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Windows 8 a Disaster

According to Paul Thurrott, anyway:

This is not open to debate, is not part of some cute imaginary world where everyone's opinion is equally valid or whatever. Windows 8 is a disaster. Period.

While some Windows backers took a wait-and-see approach and openly criticized me for being honest about this, I had found out from internal sources immediately that the product was doomed from the get-go, feared and ignored by customers, partners and other groups in Microsoft alike. Windows 8 was such a disaster that Steven Sinofsky was ejected from the company and his team of lieutenants was removed from Windows in a cyclone of change that triggered a reorganization of the entire company. Even Sinofsky's benefactor, Microsoft's then-CEO Steve Ballmer, was removed from office. Why did all this happen? Because together, these people set the company and Windows back by years and have perhaps destroyed what was once the most successful software franchise of all time.

Michael Sam is Gay

The NYTimes has the piece: N.F.L. Prospect Michael Sam Proudly Says What Teammates Knew: He's Gay.

I'm glad to see that we're moving in the right direction. Even as little as five years ago, this would have been a bigger story than it is today.

Asked if he was nervous about the step he is taking, Sam told people at a Saturday night dinner party at the Los Angeles home of publicist Howard Bragman: "You all are the ones who are nervous. I'm excited."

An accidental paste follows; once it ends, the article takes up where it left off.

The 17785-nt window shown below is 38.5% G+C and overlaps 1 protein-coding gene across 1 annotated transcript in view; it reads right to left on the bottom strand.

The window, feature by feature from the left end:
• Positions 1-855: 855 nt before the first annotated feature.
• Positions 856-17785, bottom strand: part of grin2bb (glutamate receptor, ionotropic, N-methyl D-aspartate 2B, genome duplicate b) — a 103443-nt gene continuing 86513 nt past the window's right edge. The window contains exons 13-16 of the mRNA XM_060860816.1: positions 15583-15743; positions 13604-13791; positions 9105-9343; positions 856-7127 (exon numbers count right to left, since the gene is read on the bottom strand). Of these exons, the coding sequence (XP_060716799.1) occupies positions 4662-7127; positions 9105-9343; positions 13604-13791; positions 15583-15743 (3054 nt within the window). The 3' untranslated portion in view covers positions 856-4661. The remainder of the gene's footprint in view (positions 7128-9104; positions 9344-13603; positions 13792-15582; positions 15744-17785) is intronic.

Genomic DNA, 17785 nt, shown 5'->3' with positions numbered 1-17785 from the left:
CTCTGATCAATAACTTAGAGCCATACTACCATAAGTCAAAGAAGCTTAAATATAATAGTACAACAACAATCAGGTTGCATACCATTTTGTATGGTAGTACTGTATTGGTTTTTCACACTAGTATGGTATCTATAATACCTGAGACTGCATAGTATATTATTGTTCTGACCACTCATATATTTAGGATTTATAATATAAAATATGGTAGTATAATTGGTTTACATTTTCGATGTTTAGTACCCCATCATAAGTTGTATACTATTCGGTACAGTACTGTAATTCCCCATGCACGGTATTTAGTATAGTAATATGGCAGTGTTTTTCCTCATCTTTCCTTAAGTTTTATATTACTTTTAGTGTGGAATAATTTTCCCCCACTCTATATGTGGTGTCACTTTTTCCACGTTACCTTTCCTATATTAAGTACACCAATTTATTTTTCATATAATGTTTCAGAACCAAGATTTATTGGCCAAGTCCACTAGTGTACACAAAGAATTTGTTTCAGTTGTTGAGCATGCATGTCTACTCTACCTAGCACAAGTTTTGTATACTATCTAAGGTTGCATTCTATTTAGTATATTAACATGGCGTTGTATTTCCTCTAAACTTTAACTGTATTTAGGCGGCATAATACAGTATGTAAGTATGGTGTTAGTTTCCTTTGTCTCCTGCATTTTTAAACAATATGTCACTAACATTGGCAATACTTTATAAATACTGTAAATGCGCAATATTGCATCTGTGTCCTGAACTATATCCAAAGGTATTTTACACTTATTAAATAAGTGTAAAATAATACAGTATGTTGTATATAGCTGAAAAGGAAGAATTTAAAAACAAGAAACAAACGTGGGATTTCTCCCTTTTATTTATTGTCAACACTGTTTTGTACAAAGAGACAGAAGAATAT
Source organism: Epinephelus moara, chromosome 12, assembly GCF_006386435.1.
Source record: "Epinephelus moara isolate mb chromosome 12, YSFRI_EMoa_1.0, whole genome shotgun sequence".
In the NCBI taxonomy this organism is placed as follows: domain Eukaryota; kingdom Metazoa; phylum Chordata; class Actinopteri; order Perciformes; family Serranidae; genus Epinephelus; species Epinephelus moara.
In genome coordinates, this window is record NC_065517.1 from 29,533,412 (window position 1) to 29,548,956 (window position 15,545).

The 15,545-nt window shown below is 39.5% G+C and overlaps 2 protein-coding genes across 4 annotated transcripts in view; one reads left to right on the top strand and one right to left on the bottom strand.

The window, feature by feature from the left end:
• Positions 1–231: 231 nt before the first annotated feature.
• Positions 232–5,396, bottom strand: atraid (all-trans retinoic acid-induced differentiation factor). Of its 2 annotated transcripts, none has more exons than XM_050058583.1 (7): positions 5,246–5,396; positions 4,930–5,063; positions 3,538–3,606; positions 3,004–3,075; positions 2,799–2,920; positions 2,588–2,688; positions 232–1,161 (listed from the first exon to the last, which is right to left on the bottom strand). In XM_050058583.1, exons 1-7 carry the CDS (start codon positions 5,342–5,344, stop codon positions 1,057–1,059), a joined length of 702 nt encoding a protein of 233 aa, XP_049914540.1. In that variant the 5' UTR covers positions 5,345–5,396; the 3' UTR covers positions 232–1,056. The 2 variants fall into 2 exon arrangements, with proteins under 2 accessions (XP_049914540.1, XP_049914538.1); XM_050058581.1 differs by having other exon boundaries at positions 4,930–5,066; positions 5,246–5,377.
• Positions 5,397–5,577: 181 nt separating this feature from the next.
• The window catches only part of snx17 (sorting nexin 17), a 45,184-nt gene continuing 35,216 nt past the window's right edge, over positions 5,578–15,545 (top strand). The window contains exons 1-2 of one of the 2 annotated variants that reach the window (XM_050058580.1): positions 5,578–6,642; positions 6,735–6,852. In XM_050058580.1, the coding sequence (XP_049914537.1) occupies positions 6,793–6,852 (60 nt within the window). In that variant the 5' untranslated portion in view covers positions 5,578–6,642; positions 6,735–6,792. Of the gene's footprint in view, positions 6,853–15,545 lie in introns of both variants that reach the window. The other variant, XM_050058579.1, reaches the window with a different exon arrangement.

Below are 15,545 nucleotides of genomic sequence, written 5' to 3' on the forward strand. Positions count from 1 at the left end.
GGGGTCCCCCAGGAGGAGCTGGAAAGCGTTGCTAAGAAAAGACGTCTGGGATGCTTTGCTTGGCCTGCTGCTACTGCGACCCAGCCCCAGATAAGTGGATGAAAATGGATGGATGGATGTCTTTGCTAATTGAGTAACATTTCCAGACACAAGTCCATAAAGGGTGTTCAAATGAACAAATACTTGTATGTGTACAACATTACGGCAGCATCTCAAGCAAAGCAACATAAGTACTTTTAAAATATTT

Flappy Bird – Wha?

I don't understand how people can waste hours and hours playing a game like this, especially when they're forgoing much deeper, more meaningful experiences around them. Even watching a good movie would be a better use of time.

Analyzr 2.0 Coming in March

Three years ago today we released the first version of Analyzr - version 0.9.

By the end of next month, we'll introduce our first paid upgrade - version 2.0. It will add, among other things:

  1. Vastly improved screen recording
  2. Pictures in the Library
  3. Live Video recording via iSight, USB, Firewire, or Lightning cameras
  4. Export to YouTube, Flickr, and The Facebook
  5. Retina graphics app-wide

The Student version gets a few of these things, too, making both a nice upgrade. Currently (this may change), we'll offer upgrades at $149 and $29 - less than half the cost of a new purchase, despite the free upgrades many have enjoyed for two or three years.

I'll write more when the applications near release. In the meantime, you can check out the site or our page on The Facebook.

Woz Thinks Apple Should Make an Android Phone

Woz: we love him, but he's clearly out of touch with modern-day Apple.

How Did We Get Here – Nye vs. Ham

Eric Bangeman reports for Ars: How did we get here? A brief history of the evolution vs. creationism debate.

I'm looking forward to the Cosmos show on Fox.

No Such Thing as a Blind Spot

Rather than adjust your side view mirrors to see the side of your car, turn them out slightly to eliminate blind spots.

Apple’s CarPlay in a Ferrari

Unfortunately, I doubt my 2014 Kia Sorento SX will be offer a firmware update to replace UVO with CarPlay. I'd probably pay a decent amount if it was possible, though…

Bitcoin’s First Money Laundering Scandal